“Many people have said over the last several days that a better deal could have been done for one side or the other. Others have claimed that they could have negotiated a better deal — some from the region, some from the United States,” the official said.

“They were in power. They did not reach a better deal,” the official continued. “And when those better so-called better terms for either side were on the table, they ended up not reaching and not concluding an agreement.”

When news of an impending deal broke last week, former US president Donald Trump’s envoy tasked with negotiating the same deal told The Times of Israel that Lebanon was receiving 100% of its demands. This point was echoed by Trump’s ambassador to Israel David Friedman as well as by opposition leader Benjamin Netanyahu. The former premier went as far as to call the agreement a “surrender” to Hezbollah and accused Prime Minister Yair Lapid of giving away Israel’s sovereign territory to Lebanon.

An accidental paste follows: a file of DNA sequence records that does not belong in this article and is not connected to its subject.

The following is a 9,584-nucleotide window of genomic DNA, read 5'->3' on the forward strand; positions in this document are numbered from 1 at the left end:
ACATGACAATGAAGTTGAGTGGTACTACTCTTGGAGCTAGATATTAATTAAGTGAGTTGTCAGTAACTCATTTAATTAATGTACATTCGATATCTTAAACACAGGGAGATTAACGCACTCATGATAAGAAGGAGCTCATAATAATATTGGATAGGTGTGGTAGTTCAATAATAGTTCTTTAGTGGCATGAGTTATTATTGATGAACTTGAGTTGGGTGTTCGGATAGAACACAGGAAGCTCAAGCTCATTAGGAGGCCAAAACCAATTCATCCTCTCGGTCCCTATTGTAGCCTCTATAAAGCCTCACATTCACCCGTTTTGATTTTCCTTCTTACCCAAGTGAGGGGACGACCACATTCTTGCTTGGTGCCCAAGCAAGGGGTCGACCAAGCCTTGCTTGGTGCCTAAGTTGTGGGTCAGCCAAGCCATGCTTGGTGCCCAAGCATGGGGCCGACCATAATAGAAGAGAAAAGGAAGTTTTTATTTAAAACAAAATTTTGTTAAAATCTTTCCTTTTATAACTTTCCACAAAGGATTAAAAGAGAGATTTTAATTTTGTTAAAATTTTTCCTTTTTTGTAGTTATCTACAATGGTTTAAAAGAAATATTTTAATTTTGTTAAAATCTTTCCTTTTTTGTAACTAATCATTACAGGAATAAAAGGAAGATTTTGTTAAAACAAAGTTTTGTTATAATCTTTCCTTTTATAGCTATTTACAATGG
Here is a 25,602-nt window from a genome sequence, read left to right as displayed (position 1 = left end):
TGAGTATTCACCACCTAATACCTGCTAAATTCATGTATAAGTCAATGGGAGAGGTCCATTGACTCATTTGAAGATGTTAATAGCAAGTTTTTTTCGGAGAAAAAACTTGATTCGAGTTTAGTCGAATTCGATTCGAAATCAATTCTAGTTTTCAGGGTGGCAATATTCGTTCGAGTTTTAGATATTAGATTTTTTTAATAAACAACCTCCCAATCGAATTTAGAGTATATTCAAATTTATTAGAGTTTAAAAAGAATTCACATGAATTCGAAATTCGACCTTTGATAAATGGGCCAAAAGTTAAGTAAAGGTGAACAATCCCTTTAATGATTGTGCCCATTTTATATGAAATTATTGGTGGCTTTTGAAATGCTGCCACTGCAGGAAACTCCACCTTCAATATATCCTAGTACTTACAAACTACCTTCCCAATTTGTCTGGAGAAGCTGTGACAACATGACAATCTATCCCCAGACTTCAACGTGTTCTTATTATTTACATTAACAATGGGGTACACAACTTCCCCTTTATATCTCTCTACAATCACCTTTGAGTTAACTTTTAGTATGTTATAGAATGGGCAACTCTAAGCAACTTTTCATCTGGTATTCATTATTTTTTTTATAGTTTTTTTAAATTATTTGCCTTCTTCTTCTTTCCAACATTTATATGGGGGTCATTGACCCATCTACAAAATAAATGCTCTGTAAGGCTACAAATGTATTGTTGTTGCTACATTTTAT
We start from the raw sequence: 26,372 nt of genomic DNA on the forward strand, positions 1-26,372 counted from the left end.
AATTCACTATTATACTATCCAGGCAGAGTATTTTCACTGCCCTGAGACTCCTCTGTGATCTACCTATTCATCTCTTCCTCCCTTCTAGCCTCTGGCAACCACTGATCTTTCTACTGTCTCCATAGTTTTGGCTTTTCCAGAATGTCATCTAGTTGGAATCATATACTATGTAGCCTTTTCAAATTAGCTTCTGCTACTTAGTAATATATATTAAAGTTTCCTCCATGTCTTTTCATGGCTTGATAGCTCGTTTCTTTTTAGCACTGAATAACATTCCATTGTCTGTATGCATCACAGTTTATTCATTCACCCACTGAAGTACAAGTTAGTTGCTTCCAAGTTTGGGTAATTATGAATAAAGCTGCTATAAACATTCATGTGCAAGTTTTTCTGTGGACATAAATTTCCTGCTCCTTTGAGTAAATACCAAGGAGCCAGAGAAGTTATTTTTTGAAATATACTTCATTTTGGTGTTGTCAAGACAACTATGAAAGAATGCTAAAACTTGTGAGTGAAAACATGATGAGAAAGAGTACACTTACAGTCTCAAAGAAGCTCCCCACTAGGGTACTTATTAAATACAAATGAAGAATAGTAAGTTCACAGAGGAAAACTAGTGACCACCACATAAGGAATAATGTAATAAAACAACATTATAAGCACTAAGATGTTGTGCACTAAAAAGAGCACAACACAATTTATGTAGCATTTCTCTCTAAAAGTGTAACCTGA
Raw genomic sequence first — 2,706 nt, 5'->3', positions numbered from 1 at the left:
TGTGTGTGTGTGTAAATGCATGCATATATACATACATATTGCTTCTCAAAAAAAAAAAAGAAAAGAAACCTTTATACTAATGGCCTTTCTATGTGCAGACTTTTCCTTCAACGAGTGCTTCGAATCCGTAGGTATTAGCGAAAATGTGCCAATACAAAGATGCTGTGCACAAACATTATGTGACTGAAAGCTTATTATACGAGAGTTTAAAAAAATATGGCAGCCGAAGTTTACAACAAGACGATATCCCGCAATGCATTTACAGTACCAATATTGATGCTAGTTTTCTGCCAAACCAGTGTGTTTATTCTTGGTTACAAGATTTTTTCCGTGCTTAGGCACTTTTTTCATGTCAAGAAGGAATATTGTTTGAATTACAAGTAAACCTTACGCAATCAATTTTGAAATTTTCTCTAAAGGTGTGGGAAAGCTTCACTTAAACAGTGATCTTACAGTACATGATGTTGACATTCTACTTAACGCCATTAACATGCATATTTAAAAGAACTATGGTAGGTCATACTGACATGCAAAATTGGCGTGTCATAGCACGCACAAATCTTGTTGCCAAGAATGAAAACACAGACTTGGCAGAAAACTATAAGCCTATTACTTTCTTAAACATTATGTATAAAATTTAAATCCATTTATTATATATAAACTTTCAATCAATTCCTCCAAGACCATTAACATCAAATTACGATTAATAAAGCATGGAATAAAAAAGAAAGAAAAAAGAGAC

The former US and Israeli government officials claimed that previous agreements that had been weighed were far more beneficial to Israel. In the phone briefing, the senior Biden administration was quite dismissive of this argument, saying “there have been several proposals for so-called better terms for one side or the other, but since they were not agreed to, they were just proposals, and the threat of insecurity, violence, and conflict continued to rise.”

“This agreement — being the only one that actually was reached — is therefore the one that has the best terms for Israel, and in fact, the best terms for Lebanon. The reason for that is because once it is executed it will actually provide for security guarantees and assurances for Israel; it will provide for economic guarantees and hope for Lebanon that can actually be accomplished and put into force.”